Former Bristol firefighter sentenced for special hazards crash
Clayton Hardon, 24, a former Bristol volunteer firefighter pleaded guilty today in Providence County Superior Court to all charges stemming from a July 16, 2011 incident in which he took a Bristol Fire Department special hazards vehicle from the Dreadnaught’s fire company for a joyride before crashing it on Woodlawn Avenue.
Judge Netti C. Vogel Vogel punished Mr. Hardon with a three year suspended sentence, five years deferred, to run consecutive; 500 hours of community service; and $110,000 in restitution.
On the night before Mr. Hardon was to leave Bristol to return to his hometown of Devon, Penn., he entered the Dreadnaught fire company on the corner of Church Street and State Street intoxicated and took the department’s special hazards vehicle for a joyride.
According to witnesses that night, the truck hopped onto the curb as it headed east on Woodlawn Avenue at a high rate of speed. After striking a tree, the vehicle crossed over the road and struck another tree on a lawn on the north side of the road. The vehicle, with its emergency lights flashing, flipped onto its roof. The driver, later identified as Mr. Hardon, crawled out of the vehicle and ran off before police captured him nearby. The special hazards vehicle was a total loss.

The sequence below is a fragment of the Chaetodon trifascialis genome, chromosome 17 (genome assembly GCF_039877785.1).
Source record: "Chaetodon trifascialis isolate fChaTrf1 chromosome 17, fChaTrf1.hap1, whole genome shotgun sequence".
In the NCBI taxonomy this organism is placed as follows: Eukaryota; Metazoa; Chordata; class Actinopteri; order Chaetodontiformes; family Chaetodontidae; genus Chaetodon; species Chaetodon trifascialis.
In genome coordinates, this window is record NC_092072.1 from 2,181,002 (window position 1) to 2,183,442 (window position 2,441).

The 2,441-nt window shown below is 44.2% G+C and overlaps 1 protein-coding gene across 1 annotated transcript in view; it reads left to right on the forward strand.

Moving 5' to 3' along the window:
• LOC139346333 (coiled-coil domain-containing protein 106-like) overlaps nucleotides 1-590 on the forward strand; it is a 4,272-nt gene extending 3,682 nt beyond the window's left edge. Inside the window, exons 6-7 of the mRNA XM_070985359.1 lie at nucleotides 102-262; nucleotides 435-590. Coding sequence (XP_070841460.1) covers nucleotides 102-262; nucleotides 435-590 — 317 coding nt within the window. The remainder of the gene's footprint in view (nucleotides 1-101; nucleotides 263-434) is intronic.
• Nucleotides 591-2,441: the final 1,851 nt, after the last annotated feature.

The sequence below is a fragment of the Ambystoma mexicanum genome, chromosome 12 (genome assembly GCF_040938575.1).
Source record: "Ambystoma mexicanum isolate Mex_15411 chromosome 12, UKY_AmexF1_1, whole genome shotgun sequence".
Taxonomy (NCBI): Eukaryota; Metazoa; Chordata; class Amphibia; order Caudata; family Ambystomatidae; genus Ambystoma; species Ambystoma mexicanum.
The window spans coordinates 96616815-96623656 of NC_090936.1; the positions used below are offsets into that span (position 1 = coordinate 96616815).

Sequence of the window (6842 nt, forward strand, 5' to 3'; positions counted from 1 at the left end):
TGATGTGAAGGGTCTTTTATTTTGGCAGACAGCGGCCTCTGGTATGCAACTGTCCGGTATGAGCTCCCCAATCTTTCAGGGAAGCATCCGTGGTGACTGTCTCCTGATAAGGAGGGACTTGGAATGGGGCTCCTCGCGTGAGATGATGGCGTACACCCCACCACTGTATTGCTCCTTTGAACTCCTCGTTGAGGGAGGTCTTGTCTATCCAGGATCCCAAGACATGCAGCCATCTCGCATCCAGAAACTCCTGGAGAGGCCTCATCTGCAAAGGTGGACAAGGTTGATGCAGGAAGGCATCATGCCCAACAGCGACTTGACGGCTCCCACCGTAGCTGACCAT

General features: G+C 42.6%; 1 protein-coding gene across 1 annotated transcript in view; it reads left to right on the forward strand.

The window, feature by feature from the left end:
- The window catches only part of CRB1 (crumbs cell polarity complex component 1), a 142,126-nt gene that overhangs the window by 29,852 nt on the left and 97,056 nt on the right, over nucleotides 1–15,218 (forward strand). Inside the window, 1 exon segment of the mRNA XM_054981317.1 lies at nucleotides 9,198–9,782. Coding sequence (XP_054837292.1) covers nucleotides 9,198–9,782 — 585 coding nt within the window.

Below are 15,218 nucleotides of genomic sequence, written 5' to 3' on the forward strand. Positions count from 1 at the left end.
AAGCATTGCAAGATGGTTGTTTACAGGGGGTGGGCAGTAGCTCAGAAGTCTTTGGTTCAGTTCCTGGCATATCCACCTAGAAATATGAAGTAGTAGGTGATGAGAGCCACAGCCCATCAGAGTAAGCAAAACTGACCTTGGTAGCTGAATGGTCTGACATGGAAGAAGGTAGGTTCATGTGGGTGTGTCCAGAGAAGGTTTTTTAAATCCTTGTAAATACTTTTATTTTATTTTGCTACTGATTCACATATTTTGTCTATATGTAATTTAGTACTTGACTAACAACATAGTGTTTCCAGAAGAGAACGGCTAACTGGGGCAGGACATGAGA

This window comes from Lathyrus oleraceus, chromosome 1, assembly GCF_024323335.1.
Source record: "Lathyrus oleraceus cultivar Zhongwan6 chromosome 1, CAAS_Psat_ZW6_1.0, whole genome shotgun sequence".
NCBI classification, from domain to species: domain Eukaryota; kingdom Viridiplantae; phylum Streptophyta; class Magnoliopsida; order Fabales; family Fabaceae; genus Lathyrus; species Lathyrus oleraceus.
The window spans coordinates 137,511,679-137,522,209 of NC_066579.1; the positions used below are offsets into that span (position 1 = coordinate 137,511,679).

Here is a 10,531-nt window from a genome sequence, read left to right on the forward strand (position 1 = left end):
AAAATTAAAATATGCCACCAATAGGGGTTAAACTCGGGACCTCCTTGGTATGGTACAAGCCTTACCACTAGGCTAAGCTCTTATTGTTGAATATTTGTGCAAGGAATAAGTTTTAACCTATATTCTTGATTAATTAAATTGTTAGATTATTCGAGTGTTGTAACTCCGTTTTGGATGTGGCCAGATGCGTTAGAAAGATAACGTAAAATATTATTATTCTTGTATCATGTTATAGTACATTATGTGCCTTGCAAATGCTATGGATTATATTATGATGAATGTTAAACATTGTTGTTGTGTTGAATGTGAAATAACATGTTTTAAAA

Mr. Hardon was charged with one felony of driving a motor vehicle without the consent of the owner; and three misdemeanors - reckless driving, leaving the scene of an accident resulting in property damage, and first offense driving under the influence of alcohol.
Under a plea agreement, Mr. Hardon was sentenced to one year suspended, 50 hours community service, alcohol counseling, and instructed to write a letter of apology to the Bristol Fire Department for the DUI offense; one year suspended to run consecutive and 100 hours of community service for the reckless driving charge; one year suspended to run consecutive and 100 hours of community service for the charge of leaving the scene; and five years deferred, to run consecutive, and 250 hours of community service for driving a motor vehicle without consent of the owner.
Mr. Haydon was also ordered to pay $110,000 in restitution to be paid by the seventh year of his sentence.
Bristol fire chief Robert Martin said that he just wants the incident to be put behind the department, and learn from the experience.
“It’s over,” he said after learning of Mr. Hardon’s sentence. “It’s a blemish on the department. I believe justice is served. There was a strong effort with the police department” to reach the plea agreement.